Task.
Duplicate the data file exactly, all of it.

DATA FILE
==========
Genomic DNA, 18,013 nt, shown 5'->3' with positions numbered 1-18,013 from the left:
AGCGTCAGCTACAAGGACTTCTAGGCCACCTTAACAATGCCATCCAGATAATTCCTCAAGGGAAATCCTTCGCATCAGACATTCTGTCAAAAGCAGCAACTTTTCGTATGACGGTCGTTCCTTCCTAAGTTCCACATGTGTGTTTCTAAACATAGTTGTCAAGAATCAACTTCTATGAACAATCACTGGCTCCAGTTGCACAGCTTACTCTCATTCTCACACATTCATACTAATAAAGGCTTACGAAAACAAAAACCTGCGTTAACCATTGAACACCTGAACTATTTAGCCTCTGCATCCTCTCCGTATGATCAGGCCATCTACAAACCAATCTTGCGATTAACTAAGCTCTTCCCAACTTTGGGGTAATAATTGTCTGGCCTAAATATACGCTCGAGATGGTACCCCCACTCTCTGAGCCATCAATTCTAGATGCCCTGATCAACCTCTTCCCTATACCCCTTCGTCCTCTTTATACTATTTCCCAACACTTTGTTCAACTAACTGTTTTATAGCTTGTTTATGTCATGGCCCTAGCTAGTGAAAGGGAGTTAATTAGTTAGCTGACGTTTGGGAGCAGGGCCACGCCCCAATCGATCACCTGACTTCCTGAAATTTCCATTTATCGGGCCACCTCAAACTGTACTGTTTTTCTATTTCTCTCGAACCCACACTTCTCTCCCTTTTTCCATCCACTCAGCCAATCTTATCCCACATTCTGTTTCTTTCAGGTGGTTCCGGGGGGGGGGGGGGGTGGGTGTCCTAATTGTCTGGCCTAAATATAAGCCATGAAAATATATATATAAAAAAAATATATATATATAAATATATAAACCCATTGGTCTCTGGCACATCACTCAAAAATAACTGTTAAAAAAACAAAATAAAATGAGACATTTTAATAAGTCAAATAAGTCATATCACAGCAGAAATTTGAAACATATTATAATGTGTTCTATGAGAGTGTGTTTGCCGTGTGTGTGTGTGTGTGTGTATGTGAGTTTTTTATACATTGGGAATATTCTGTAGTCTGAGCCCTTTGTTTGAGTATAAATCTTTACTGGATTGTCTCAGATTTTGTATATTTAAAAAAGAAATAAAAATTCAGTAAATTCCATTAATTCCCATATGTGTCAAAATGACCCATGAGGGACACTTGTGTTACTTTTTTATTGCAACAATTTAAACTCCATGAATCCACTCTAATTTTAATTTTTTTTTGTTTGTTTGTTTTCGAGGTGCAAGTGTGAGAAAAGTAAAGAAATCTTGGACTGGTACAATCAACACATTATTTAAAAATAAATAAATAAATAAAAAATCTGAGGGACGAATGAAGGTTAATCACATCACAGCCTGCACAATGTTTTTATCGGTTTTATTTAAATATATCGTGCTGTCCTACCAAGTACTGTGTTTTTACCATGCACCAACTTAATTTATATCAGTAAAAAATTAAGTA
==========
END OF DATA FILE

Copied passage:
Genomic DNA, 18,013 nt, shown 5'->3' with positions numbered 1-18,013 from the left:
AGCGTCAGCTACAAGGACTTCTAGGCCACCTTAACAATGCCATCCAGATAATTCCTCAAGGGAAATCCTTCGCATCAGACATTCTGTCAAAAGCAGCAACTTTTCGTATGACGGTCGTTCCTTCCTAAGTTCCACATGTGTGTTTCTAAACATAGTTGTCAAGAATCAACTTCTATGAACAATCACTGGCTCCAGTTGCACAGCTTACTCTCATTCTCACACATTCATACTAATAAAGGCTTACGAAAACAAAAACCTGCGTTAACCATTGAACACCTGAACTATTTAGCCTCTGCATCCTCTCCGTATGATCAGGCCATCTACAAACCAATCTTGCGATTAACTAAGCTCTTCCCAACTTTGGGGTAATAATTGTCTGGCCTAAATATACGCTCGAGATGGTACCCCCACTCTCTGAGCCATCAATTCTAGATGCCCTGATCAACCTCTTCCCTATACCCCTTCGTCCTCTTTATACTATTTCCCAACACTTTGTTCAACTAACTGTTTTATAGCTTGTTTATGTCATGGCCCTAGCTAGTGAAAGGGAGTTAATTAGTTAGCTGACGTTTGGGAGCAGGGCCACGCCCCAATCGATCACCTGACTTCCTGAAATTTCCATTTATCGGGCCACCTCAAACTGTACTGTTTTTCTATTTCTCTCGAACCCACACTTCTCTCCCTTTTTCCATCCACTCAGCCAATCTTATCCCACATTCTGTTTCTTTCAGGTGGTTCCGGGGGGGGGGGGGGGTGGGTGTCCTAATTGTCTGGCCTAAATATAAGCCATGAAAATATATATATAAAAAAAATATATATATATAAATATATAAACCCATTGGTCTCTGGCACATCACTCAAAAATAACTGTTAAAAAAACAAAATAAAATGAGACATTTTAATAAGTCAAATAAGTCATATCACAGCAGAAATTTGAAACATATTATAATGTGTTCTATGAGAGTGTGTTTGCCGTGTGTGTGTGTGTGTGTGTATGTGAGTTTTTTATACATTGGGAATATTCTGTAGTCTGAGCCCTTTGTTTGAGTATAAATCTTTACTGGATTGTCTCAGATTTTGTATATTTAAAAAAGAAATAAAAATTCAGTAAATTCCATTAATTCCCATATGTGTCAAAATGACCCATGAGGGACACTTGTGTTACTTTTTTATTGCAACAATTTAAACTCCATGAATCCACTCTAATTTTAATTTTTTTTTGTTTGTTTGTTTTCGAGGTGCAAGTGTGAGAAAAGTAAAGAAATCTTGGACTGGTACAATCAACACATTATTTAAAAATAAATAAATAAATAAAAAATCTGAGGGACGAATGAAGGTTAATCACATCACAGCCTGCACAATGTTTTTATCGGTTTTATTTAAATATATCGTGCTGTCCTACCAAGTACTGTGTTTTTACCATGCACCAACTTAATTTATATCAGTAAAAAATTAAGTA